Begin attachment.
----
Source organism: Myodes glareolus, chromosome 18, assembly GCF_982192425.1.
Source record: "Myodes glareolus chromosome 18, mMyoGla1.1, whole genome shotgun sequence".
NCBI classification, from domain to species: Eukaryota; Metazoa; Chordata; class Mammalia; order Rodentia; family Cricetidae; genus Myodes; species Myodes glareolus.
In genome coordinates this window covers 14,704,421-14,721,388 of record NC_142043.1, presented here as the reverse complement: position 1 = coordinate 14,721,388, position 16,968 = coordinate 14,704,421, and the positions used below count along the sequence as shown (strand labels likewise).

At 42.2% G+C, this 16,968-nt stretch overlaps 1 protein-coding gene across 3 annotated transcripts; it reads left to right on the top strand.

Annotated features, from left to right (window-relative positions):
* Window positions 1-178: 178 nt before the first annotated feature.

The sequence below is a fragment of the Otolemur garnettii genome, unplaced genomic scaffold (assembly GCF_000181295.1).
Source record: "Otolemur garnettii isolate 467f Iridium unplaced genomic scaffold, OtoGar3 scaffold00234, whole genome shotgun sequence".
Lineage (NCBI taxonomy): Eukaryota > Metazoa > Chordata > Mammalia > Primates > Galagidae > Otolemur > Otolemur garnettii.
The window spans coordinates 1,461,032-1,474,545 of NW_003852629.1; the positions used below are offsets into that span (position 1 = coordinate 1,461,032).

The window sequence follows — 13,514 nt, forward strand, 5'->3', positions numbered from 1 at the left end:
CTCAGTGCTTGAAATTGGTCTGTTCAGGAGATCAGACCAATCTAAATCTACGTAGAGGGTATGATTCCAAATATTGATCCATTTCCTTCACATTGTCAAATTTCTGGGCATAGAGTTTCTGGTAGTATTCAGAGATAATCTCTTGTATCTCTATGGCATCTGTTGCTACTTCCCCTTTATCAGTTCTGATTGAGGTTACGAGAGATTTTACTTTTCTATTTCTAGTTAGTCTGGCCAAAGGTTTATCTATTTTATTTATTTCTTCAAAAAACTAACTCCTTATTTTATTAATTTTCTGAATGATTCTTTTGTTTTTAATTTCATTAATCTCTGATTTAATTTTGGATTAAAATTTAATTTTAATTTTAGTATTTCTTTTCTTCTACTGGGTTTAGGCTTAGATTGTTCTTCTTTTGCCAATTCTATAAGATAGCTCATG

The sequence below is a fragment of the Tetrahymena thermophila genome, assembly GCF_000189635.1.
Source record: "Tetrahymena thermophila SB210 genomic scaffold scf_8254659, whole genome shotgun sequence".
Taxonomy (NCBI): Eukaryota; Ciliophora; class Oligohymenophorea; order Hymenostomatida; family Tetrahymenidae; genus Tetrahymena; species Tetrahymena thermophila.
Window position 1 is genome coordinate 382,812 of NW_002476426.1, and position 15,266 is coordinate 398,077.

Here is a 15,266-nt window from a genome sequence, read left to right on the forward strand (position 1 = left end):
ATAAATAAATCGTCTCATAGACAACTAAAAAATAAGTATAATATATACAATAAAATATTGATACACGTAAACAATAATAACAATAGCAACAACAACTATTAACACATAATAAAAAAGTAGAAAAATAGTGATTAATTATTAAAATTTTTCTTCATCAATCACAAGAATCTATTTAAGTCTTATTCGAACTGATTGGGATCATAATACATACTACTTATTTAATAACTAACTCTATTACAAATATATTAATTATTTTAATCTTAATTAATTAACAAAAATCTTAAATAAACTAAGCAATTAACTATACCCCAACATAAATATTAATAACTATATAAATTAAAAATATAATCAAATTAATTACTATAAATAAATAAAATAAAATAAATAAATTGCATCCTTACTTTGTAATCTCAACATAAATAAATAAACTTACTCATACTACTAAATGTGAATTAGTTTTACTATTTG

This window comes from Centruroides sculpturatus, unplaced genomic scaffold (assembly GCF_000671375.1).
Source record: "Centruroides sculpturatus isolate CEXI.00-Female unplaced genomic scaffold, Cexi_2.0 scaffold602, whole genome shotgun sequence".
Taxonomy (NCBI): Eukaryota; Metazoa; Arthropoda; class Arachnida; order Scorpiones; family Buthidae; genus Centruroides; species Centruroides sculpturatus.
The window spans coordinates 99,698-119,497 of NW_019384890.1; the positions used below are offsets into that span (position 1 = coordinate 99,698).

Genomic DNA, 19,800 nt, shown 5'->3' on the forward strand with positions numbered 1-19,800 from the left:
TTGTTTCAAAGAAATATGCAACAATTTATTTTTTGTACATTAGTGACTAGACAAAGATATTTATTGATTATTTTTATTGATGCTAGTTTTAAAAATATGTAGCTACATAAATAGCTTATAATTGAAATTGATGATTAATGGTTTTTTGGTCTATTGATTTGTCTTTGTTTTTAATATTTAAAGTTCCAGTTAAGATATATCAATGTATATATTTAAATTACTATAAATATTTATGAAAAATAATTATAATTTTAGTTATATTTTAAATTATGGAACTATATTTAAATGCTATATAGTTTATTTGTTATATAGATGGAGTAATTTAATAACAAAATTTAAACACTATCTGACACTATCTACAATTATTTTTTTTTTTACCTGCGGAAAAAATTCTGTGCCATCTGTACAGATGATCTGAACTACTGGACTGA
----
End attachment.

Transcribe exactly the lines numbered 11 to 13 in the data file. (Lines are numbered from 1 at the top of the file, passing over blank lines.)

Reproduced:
The window spans coordinates 1,461,032-1,474,545 of NW_003852629.1; the positions used below are offsets into that span (position 1 = coordinate 1,461,032).

The window sequence follows — 13,514 nt, forward strand, 5'->3', positions numbered from 1 at the left end:
CTCAGTGCTTGAAATTGGTCTGTTCAGGAGATCAGACCAATCTAAATCTACGTAGAGGGTATGATTCCAAATATTGATCCATTTCCTTCACATTGTCAAATTTCTGGGCATAGAGTTTCTGGTAGTATTCAGAGATAATCTCTTGTATCTCTATGGCATCTGTTGCTACTTCCCCTTTATCAGTTCTGATTGAGGTTACGAGAGATTTTACTTTTCTATTTCTAGTTAGTCTGGCCAAAGGTTTATCTATTTTATTTATTTCTTCAAAAAACTAACTCCTTATTTTATTAATTTTCTGAATGATTCTTTTGTTTTTAATTTCATTAATCTCTGATTTAATTTTGGATTAAAATTTAATTTTAATTTTAGTATTTCTTTTCTTCTACTGGGTTTAGGCTTAGATTGTTCTTCTTTTGCCAATTCTATAAGATAGCTCATG